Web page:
What do the markets have in store after IMTS?

One more IMTS is in the books and it proved to be another fantastic show for our industry with more than 115,000 attendees and a record number of exhibitors. On display throughout McCormick Place was a wide variety of new and improved technologies – things that make the United States among the most innovative countries in the world. And while the show may have been a great success and spurred millions of dollars in new orders, it’s important to be prepared for when the IMTS Effect wears off. 

The IMTS Effect

Attendance at the show may not have been up, but this was a more concentrated and deeper buying pool than we have seen in the past. This is great news for the manufacturing technology industry in what has otherwise been a lackluster year. The hope is that the IMTS Effect will last for a solid 60-90 days, bringing in a substantial amount of new orders for a post-show boost. 

Attendees went to the show for three main reasons. First, they were interested in replacing their older machines. Second, attendees wanted to see the new technologies on display and this year did not disappoint, with exhibitors showing off new innovations like hybrid machines that can do both additive and subtractive machining. Lastly, there was a good portion of attendees who were interested in the productivity gains offered by manufacturing technology – particularly automation. As the market for skilled labor continues to stagnate, many companies are looking for ways to improve the productivity of the employees they currently have and to make those workers more effective. On all fronts IMTS delivered, and it is likely to keep delivering for the next two to three months, but there is still a hangover to come at the end of the year.

What happens next?

The general consensus among the economists that AMT works with is that the fourth quarter of 2016 and first quarter of 2017 will revert back to the uninspiring numbers we saw earlier this year. Once the dust has settled from IMTS, the economists don’t expect a sustained improvement in the manufacturing technology industry until spring 2017 because fundamental problems still exist. Durable goods orders are down, housing starts have stalled and unemployment numbers have leveled off. Additionally, there is a concern that this summer's lull in capital spending by the aerospace and auto industries might reappear in January as decisions on new projects are reevaluated.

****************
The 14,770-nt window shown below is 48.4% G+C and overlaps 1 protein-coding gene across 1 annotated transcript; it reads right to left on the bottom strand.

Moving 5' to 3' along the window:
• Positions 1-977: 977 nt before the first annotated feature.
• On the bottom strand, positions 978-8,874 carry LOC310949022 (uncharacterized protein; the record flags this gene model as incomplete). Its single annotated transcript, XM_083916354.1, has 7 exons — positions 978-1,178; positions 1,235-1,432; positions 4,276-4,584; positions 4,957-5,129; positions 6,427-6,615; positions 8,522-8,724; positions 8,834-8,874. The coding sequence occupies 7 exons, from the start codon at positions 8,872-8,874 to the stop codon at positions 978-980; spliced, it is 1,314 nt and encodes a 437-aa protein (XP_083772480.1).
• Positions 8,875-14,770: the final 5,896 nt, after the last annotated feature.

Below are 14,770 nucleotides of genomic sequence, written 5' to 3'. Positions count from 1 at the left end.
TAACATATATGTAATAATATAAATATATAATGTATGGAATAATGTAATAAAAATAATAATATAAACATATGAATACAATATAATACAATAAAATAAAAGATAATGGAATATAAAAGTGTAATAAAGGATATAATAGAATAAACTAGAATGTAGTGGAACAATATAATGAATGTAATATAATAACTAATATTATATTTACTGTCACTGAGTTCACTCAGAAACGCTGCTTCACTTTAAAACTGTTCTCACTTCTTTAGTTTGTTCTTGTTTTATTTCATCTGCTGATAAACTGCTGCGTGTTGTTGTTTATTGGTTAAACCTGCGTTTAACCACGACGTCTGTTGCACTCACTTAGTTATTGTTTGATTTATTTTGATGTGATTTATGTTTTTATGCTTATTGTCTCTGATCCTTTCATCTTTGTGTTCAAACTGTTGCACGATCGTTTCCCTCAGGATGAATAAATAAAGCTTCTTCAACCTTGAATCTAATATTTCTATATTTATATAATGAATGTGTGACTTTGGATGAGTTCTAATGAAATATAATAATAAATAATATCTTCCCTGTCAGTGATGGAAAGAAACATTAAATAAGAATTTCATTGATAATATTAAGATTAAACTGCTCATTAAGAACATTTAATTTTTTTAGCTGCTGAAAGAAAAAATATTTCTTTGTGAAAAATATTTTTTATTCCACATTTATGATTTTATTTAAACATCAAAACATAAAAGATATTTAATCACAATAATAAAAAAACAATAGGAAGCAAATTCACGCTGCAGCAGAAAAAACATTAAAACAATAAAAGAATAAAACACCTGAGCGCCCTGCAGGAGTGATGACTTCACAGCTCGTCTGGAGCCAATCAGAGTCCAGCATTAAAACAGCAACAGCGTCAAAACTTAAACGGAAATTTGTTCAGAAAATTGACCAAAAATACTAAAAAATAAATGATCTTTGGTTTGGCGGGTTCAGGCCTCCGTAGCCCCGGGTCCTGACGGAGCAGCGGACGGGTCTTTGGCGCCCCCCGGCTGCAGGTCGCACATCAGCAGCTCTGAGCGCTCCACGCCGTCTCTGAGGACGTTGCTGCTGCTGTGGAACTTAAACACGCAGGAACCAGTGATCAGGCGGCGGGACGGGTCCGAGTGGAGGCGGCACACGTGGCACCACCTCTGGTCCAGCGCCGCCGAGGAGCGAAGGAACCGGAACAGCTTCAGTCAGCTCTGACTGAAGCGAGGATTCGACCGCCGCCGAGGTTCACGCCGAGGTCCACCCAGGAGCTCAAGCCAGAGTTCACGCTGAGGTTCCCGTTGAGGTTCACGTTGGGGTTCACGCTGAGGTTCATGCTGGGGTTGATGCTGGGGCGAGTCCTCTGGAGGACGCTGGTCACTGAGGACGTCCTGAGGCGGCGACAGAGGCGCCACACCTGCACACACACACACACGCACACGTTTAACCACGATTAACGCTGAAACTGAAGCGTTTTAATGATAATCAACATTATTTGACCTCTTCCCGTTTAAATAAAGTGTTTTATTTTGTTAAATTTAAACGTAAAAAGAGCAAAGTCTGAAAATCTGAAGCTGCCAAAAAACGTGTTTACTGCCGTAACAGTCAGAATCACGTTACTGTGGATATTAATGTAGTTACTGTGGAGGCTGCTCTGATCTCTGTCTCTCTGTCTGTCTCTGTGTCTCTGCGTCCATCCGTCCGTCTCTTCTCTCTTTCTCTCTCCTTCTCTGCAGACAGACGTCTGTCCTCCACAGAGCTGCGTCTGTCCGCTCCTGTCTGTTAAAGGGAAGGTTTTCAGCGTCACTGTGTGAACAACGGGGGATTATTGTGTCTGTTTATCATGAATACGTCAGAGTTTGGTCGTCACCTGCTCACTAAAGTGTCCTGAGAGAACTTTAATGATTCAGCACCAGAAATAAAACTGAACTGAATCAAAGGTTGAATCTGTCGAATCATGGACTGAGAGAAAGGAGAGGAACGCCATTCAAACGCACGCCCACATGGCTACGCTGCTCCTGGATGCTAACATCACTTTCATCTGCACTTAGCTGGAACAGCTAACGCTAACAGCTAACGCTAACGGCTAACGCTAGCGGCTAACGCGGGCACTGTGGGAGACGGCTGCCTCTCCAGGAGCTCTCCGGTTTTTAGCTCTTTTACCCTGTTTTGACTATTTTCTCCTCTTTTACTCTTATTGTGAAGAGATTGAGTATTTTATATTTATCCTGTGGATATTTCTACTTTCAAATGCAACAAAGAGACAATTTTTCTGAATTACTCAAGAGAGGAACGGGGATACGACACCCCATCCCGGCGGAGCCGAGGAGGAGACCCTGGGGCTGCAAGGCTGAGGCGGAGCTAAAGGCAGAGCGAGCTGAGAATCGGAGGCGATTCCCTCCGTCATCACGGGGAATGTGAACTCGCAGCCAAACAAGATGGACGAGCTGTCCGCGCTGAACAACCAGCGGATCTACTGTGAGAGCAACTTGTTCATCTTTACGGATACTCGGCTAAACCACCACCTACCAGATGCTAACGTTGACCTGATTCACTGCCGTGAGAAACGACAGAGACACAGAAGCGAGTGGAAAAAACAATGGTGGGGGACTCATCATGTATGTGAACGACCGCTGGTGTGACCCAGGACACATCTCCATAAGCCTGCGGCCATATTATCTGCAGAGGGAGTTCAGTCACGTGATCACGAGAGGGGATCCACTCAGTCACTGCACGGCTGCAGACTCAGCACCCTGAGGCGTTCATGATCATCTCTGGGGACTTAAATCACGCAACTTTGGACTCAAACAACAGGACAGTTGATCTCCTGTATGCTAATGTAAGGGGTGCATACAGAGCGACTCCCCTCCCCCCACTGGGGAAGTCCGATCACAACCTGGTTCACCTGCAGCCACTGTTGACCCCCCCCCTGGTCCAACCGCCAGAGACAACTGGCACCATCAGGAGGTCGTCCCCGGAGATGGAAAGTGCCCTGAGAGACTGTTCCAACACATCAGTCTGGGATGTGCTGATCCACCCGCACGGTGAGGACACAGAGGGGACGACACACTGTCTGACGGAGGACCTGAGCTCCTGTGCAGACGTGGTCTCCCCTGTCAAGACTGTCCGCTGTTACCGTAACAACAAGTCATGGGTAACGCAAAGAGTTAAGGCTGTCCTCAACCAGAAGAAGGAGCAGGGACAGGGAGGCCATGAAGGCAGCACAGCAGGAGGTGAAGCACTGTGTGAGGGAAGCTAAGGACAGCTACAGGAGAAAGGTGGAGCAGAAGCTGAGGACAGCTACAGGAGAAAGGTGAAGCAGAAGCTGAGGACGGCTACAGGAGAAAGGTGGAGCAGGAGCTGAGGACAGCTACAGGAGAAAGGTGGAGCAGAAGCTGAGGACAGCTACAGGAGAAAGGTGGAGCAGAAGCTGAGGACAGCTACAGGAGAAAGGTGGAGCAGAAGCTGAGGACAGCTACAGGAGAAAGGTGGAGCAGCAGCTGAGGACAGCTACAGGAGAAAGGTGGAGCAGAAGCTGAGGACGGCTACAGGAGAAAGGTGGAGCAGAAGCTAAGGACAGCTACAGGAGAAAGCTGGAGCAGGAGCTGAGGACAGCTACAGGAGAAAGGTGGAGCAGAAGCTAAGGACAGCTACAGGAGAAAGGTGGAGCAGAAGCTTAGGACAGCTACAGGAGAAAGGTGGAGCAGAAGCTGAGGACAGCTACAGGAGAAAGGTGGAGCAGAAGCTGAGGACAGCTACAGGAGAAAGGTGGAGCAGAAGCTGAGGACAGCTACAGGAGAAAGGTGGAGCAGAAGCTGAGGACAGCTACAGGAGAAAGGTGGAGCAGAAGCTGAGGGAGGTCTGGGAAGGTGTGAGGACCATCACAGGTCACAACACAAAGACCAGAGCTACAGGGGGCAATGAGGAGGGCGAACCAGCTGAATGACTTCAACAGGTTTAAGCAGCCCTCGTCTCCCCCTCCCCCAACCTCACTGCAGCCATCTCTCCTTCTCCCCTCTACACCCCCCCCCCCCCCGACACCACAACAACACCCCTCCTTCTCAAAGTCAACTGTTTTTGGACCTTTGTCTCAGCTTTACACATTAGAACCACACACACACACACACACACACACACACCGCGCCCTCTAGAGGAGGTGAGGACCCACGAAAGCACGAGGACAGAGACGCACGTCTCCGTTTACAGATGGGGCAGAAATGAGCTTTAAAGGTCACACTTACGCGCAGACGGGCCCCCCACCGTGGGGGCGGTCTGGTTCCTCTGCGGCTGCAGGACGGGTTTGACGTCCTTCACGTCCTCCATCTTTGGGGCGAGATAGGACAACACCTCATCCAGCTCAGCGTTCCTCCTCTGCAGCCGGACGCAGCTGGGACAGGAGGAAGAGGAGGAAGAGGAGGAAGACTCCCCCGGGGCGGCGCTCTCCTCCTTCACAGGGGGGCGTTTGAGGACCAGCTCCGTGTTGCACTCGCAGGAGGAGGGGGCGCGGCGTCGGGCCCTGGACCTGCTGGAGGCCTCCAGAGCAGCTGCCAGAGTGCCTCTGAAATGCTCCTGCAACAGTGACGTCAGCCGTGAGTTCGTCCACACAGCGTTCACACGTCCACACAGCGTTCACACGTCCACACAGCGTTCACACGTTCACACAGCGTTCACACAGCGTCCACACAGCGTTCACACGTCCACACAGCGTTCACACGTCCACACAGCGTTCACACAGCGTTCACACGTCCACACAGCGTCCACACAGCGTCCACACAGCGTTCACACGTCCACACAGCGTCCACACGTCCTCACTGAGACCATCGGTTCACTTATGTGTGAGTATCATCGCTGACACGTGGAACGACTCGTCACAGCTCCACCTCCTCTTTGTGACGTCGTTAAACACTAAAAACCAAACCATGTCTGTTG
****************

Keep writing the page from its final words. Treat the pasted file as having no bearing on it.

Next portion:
Searching for brighter days

There are some bright spots to look forward to as a turnaround is expected this spring. China’s growth is catching up as inventory in the country has been trimmed. The EU doldrums continue but increased employment numbers and strengthening wage rates suggest a pickup in the EU economy in the next two quarters. The modest improvements in the Chinese and EU economies should lead to stronger demand for basic materials and intermediate goods purchasing, which should lead to creating a more robust manufacturing sector.  It will be these areas, stronger exports and a confluence of other factors that lead to a strong rebound in the second quarter of 2017. The one concern is whether the Fed will be able to offer much help if the economy encounters a hiccup. A historical look at the Fed’s past easing cycles suggests that its aid may be spent. 

If you’re looking for a silver lining, what better place to look than sunny Miami, Florida? AMT’s 44th Global Forecasting & Marketing Conference will explore all of these topics and more. Our aerospace expert, Richard Aboulafia, will help you find opportunities in nontraditional places like Mexico and the southeastern United States. Our automotive speaker, Michael Robinet, will demonstrate how to take advantage of the new investment in manufacturing technology that will come as a result of automakers trying to adjust to stricter CAFE standards. Our election keynote, Kyle Kondik, will illustrate the affect presidential politics could have on our industry. With more than a dozen economists, business leaders and industry experts in the program, GFMC is the resource you need to prepare for the next upswing in the market. Register at AMTonline.org/GFMC.

Foreign Trade Report – July

U.S. machine tool exports valued $175.81 million in July, down 14.3 percent from June’s total of $205.05 million. Exports for year-to-date 2016 totaled $1,180.45 million, a decrease of 16.8 percent when compared to the same period for 2015. Monthly machine tool imports valued $449.32 million in July, up 14.9 percent from June’s total of $390.99 million. Imports for year-to-date 2016 totaled $2,683.33 million, a decrease of 12.4 percent when compared to the same period for 2015.

Mexico was the leading destination for U.S. machine tool exports in July with $39.22 million, a 27.9 percent decrease from June. The second largest destination for U.S. machine tool exports was China, with $21.11 million, a 46.6 percent decrease from June. Completing the top five destinations for U.S. machine tool exports were Brazil ($12.09 million), Canada ($10.51 million) and Japan ($9.70 million).

Japan ($171.04 million) and Germany ($77.98 million) were the top suppliers of U.S. machine tool imports for July 2016. Compared to June’s figures, Japanese imports increased by 11.6 percent and German imports increased by 11.8 percent. Completing the top five sources of U.S. machine tool imports in July were Italy ($32.86 million), Taiwan ($32.47 million) and China ($24.11 million).

For more information about any aspect of this report or to make a specific data request, contact Juan Guerra at jguerra@AMTonline.org or 703-827-5278.